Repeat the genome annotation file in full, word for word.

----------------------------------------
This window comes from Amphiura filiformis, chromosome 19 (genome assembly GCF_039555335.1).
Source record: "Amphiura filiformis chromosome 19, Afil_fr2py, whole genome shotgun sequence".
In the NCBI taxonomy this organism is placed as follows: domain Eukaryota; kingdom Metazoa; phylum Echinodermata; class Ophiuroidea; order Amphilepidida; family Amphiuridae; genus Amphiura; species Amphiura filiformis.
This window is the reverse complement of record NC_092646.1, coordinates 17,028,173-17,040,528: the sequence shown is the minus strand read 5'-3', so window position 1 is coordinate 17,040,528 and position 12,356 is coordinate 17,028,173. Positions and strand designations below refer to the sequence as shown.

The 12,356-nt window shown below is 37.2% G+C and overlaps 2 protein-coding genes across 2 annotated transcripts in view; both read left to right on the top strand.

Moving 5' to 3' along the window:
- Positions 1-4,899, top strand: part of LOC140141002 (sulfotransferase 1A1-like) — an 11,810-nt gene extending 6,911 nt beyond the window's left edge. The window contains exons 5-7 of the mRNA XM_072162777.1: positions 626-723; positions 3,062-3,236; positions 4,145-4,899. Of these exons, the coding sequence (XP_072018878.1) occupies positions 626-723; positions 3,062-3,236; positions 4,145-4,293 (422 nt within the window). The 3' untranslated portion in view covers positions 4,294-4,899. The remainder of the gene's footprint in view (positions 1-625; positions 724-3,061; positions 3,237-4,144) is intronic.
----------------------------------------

This window comes from Amphiura filiformis, chromosome 19 (genome assembly GCF_039555335.1).
Source record: "Amphiura filiformis chromosome 19, Afil_fr2py, whole genome shotgun sequence".
In the NCBI taxonomy this organism is placed as follows: domain Eukaryota; kingdom Metazoa; phylum Echinodermata; class Ophiuroidea; order Amphilepidida; family Amphiuridae; genus Amphiura; species Amphiura filiformis.
This window is the reverse complement of record NC_092646.1, coordinates 17,028,173-17,040,528: the sequence shown is the minus strand read 5'-3', so window position 1 is coordinate 17,040,528 and position 12,356 is coordinate 17,028,173. Positions and strand designations below refer to the sequence as shown.

The 12,356-nt window shown below is 37.2% G+C and overlaps 2 protein-coding genes across 2 annotated transcripts in view; both read left to right on the top strand.

Moving 5' to 3' along the window:
- Positions 1-4,899, top strand: part of LOC140141002 (sulfotransferase 1A1-like) — an 11,810-nt gene extending 6,911 nt beyond the window's left edge. The window contains exons 5-7 of the mRNA XM_072162777.1: positions 626-723; positions 3,062-3,236; positions 4,145-4,899. Of these exons, the coding sequence (XP_072018878.1) occupies positions 626-723; positions 3,062-3,236; positions 4,145-4,293 (422 nt within the window). The 3' untranslated portion in view covers positions 4,294-4,899. The remainder of the gene's footprint in view (positions 1-625; positions 724-3,061; positions 3,237-4,144) is intronic.